Choosing what it must think is the lesser of two evils, the Biden campaign has Vice President Kamala Harris hitting the campaign trail, rather than continuing to conspicuously keep her under wraps.

Problem is, upping Harris’ visibility can only remind voters that she’s likely to rise to the top when President Biden is no longer even able to fake being up to the job — and, worse, remind them of her utter awfulness.

For the record, her net favorability shows as -17.2 in the latest RealClearPolitics polling average (37.2% favorable, 54.4% unfavorable), vs. Biden’s -14.5 (+40.7%, -55.2).

In the 538 site’s (slightly less up-to-date) averages, she’s -15.2, he’s -15.9.

And while Biden’s low rating is plainly mainly due to the grim results of his policies, Harris’ unpopularity is all about her personally.

Her inability to say anything unscripted without falling into hopeless word salads; her weird cackling and blatant lack of principles.

He picked her as veep because she checked some historic “first” boxes: a woman, African- and Indian-American.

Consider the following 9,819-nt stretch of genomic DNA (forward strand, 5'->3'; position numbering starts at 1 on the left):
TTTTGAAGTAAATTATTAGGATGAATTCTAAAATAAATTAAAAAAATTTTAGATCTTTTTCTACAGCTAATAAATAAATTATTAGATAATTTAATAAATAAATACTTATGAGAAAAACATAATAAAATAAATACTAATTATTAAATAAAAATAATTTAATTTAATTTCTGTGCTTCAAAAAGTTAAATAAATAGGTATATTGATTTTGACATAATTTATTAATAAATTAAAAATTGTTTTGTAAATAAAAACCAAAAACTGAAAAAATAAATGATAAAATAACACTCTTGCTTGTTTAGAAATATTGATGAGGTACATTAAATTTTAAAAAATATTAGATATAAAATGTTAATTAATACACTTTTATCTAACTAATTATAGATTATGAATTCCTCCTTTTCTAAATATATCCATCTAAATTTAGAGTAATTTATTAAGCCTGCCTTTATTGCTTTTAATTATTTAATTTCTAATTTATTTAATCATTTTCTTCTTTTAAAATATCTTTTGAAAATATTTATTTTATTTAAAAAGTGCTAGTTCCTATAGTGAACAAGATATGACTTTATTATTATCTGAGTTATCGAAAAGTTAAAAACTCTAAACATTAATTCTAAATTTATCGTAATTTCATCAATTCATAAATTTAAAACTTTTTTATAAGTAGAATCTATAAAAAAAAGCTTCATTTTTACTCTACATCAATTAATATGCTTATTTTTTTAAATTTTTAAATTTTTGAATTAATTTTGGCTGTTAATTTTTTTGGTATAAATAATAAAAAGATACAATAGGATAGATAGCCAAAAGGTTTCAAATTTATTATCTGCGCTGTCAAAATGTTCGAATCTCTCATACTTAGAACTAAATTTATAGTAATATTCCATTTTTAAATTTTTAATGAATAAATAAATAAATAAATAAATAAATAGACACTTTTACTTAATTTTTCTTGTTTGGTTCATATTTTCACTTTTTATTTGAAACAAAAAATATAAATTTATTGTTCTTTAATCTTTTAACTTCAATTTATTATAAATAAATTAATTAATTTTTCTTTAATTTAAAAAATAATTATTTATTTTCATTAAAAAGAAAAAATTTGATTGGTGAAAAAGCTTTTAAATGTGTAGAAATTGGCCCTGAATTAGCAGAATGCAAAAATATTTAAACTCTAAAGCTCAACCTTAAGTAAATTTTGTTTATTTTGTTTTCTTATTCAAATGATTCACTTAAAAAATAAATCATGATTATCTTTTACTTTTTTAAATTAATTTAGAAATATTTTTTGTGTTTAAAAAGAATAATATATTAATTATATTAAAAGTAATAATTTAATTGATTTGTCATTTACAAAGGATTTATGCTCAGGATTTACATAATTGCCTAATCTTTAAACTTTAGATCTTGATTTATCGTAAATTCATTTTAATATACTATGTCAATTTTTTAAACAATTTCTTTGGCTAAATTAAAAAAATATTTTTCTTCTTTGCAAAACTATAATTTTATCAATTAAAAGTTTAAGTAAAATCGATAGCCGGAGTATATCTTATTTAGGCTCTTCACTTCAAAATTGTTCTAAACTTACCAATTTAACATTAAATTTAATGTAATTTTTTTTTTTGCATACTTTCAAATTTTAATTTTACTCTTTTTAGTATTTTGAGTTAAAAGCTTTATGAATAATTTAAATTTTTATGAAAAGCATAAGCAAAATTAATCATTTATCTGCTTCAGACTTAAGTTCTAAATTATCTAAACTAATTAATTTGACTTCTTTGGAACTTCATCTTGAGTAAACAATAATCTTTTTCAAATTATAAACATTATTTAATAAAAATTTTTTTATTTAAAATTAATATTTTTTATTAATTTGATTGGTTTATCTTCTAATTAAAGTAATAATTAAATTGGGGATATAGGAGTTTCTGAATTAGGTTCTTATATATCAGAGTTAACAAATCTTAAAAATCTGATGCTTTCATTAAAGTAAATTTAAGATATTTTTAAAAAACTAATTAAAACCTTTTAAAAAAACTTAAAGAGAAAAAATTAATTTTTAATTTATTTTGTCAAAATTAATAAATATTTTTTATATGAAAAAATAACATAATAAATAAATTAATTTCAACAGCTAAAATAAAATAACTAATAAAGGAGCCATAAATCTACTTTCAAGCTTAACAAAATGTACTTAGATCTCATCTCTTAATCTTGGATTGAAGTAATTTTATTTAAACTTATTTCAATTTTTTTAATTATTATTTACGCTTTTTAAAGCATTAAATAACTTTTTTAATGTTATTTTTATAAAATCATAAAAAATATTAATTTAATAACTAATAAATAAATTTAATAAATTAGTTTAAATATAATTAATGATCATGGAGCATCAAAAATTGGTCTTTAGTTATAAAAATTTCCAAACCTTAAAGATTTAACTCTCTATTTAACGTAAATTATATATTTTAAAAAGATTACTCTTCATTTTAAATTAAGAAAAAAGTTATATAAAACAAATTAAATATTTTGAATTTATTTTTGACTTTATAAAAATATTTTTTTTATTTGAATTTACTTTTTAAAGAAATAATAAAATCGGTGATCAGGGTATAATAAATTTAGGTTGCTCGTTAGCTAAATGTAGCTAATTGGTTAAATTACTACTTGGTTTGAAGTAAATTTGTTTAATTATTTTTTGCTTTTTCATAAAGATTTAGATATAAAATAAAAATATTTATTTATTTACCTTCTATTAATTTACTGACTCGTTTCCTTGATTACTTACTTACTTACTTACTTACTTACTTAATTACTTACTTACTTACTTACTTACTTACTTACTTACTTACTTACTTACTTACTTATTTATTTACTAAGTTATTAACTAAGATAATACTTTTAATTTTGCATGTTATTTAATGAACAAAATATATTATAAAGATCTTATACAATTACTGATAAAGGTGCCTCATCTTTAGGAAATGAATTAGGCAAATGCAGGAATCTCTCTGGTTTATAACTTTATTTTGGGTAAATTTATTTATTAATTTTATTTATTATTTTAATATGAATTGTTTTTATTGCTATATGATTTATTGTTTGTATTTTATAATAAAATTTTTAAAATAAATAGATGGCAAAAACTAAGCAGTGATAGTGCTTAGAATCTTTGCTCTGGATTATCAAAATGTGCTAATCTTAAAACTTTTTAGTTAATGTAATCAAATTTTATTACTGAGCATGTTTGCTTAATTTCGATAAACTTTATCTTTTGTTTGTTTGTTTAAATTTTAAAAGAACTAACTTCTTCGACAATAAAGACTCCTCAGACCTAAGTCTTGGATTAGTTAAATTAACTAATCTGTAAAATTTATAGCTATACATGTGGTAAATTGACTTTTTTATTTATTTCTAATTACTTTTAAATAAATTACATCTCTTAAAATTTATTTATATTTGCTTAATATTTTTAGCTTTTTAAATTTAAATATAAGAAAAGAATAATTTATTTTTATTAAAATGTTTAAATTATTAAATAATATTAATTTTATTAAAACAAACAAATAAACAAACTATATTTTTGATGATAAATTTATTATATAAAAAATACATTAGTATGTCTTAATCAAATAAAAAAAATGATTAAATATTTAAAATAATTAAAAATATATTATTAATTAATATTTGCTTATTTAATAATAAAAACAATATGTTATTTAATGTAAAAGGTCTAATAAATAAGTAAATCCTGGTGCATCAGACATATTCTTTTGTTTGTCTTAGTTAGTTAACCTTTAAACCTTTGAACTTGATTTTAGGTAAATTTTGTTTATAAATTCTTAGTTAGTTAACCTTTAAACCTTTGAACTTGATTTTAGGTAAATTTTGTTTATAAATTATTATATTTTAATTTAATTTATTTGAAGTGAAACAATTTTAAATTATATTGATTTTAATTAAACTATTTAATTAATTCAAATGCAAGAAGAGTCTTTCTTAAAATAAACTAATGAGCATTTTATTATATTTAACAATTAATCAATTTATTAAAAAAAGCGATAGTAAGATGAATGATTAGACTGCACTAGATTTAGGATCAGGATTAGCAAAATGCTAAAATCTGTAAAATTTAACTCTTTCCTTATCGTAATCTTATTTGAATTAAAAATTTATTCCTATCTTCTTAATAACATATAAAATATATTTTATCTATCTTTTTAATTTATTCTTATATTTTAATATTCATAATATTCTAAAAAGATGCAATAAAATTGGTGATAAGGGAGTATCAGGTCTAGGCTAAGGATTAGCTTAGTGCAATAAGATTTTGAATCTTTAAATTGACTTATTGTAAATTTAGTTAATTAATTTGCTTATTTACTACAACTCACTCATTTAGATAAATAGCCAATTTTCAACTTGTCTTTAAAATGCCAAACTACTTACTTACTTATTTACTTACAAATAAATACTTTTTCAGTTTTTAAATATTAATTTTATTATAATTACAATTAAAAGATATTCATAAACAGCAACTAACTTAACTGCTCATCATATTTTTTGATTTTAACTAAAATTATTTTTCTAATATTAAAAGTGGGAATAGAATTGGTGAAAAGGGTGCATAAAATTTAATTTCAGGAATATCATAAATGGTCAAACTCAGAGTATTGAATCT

Certainly her own 2020 presidential bid showed zero talent: Its highlight was her disingenuous attack on him over 1970s school-bussing, which bombed.

Indeed, she dropped out before anyone voted: Not making it to the Iowa caucuses pretty much defines failure.

But not sending her out to campaign now would be seen as a dis of the very groups she’s supposed to help with: women and blacks.

So there she was in North Carolina the other day, for the fourth time this year and her 12th visit as veep, announcing clean-energy grants in Charlotte.

Yet sending Harris to North Carolina is basically make-work. A strong Democrat can carry the state, but only en route to a national blowout — whereas Biden’s campaign rightly expects a tight race: Its keys to victory are genuine swing states like Arizona, Georgia and Michigan.

The re-election braintrust knows that concerns about Joe’s age add majorly to voters’ doubts about him, and that reminding people that Kamala would take over “if” he has to step down only deepens that dread.

So if Kamala comes to your state these next six months, you’ll know it’s not a seriously contested one.

Consider hearing from her a small price to pay for not drowning in nonstop campaign ads.

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